Too pricey and restrictive, or just about right? Have your say on the Forest Service’s photo guidelines
posted Wednesday, September 24, 2014 at 5:50 PM EST
Want to take photos or shoot movies on the 193 million acres of national forests and grasslands controlled by the US Forest Service, and then sell your works without first obtaining a permit? Arguably, since the introduction of the 1964 Wilderness Act that has been illegal. The act states that "except as specifically provided ... there shall be no commercial enterprise ... within any wilderness area", and commercial photography likely doesn't fall under those special provisions.
Still, many photographers have doubtless sold works taken in national forests and national grasslands in the half-century since that act was passed by President Lyndon Johnson on September 3rd, 1964. More recently, the Forest Service has issued guidelines that allow some commercial still and video photography on the land it controls, but with requirements that the service first screen your intended use, and that a permit be issued -- for a fee, of course.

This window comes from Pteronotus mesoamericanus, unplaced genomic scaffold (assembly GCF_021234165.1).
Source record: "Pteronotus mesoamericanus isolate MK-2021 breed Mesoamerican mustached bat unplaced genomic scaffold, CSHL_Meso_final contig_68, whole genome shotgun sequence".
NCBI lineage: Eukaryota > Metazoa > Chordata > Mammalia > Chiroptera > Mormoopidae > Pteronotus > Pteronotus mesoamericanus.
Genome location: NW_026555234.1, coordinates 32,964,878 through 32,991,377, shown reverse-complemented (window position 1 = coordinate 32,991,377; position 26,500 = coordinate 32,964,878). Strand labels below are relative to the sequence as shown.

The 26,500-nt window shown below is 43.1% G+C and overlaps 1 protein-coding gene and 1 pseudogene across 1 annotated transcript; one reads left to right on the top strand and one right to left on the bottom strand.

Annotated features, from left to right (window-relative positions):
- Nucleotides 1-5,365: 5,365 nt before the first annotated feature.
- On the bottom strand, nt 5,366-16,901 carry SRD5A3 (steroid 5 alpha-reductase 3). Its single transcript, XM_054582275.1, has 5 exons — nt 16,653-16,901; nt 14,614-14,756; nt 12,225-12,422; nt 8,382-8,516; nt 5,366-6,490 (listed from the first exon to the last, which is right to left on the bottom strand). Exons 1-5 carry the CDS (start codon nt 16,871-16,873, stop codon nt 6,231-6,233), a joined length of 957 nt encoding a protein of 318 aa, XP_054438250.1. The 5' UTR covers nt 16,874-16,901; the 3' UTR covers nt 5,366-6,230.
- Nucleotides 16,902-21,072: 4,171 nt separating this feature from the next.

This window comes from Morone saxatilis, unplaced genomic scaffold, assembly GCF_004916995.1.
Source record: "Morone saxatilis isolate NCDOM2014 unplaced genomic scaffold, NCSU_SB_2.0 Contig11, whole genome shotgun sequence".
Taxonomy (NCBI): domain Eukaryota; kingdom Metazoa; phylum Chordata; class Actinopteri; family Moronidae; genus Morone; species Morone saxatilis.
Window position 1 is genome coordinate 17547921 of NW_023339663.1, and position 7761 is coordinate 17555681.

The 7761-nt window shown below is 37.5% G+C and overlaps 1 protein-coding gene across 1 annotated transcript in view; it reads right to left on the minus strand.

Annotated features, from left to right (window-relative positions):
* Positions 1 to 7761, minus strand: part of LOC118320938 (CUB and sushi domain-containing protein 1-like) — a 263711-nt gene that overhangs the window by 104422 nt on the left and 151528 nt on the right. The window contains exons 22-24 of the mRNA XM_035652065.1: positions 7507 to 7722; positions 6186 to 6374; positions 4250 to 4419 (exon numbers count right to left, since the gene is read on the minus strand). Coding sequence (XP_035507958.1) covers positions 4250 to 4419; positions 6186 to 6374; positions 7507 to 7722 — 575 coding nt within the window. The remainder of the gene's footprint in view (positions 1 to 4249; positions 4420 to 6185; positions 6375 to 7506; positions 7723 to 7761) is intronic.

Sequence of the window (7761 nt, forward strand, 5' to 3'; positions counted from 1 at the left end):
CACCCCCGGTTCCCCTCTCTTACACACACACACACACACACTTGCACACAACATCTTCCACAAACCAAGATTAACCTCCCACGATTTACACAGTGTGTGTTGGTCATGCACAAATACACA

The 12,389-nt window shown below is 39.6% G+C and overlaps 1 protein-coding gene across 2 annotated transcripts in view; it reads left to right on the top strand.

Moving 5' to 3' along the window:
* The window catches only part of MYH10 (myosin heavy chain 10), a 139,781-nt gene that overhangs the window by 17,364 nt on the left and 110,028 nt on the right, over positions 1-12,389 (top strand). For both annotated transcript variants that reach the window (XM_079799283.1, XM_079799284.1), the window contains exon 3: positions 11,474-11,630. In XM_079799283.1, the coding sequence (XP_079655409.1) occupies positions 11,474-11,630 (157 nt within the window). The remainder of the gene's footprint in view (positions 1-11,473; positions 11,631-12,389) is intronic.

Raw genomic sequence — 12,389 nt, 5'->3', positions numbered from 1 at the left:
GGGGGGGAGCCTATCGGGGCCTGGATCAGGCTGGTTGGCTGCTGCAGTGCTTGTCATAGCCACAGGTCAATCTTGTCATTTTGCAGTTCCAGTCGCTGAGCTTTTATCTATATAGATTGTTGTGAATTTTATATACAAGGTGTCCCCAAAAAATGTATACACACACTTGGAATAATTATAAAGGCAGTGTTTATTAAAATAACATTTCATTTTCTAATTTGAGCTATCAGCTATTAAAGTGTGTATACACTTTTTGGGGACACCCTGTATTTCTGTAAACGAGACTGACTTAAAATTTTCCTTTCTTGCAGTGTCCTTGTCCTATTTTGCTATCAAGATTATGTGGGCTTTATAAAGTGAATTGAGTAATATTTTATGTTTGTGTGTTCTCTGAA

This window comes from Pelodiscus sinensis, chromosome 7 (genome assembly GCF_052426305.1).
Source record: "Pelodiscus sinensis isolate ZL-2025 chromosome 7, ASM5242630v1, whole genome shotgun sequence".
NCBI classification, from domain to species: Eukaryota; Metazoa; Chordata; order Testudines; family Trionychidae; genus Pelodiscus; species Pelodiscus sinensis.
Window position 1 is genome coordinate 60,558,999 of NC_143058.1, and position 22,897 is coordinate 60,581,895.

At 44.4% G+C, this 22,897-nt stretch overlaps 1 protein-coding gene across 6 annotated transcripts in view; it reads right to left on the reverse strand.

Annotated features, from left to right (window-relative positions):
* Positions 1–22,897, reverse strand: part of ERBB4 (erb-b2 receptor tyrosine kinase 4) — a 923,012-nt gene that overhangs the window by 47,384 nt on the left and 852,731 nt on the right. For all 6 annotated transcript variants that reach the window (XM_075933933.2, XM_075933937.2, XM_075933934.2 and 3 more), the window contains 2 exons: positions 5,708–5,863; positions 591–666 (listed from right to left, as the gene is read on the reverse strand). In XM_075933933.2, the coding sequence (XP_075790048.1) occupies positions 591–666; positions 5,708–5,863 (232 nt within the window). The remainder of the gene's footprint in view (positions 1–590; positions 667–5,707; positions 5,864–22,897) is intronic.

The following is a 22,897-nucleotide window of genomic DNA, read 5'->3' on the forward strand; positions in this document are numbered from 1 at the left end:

Precisely what entails commercial photography and thus requires a permit is far from clear, with only completely non-commercial photography, breaking news photography and videography provided with a clear exception. If you plan to sell your work then a permit would seem to be advisable, and as pointed out in an article by Salem, Oregon's Statesman Journal newspaper, the requirement that applications be screened before a permit can be attained raises the possibility of censorship.
The good news is that, while these more recent rules have been around for a while, they're not final and not yet rigidly enforced. The public has an opportunity to air its views through November 3rd, and information as to how to do so can be found here. And of course, you can share your thoughts here too -- just be sure to key the Forest Service in as well!
What say you, Imaging Resource readers: Is the value of completely unspoiled wilderness worth surrendering the opportunity to shoot commercially in the midst of those beautiful environments without fees and censorship? Or should the Forest Service be more clear about what consititutes commercial activities, and allow commercial photography, especially for the lone photographer who isn't materially altering the environment with their presence?
(via PetaPixel. Beaverhead-Deerlodge National Forest and Borah Peak images courtesy of Fredlyfish4 / Flickr; used under a Creative Commons CC-BY-2.0 license. Dixie National Forest image courtesy of Joseph Cesare / Flickr; used under a Creative Commons CC-BY-3.0 license. Images have been modified from the original.)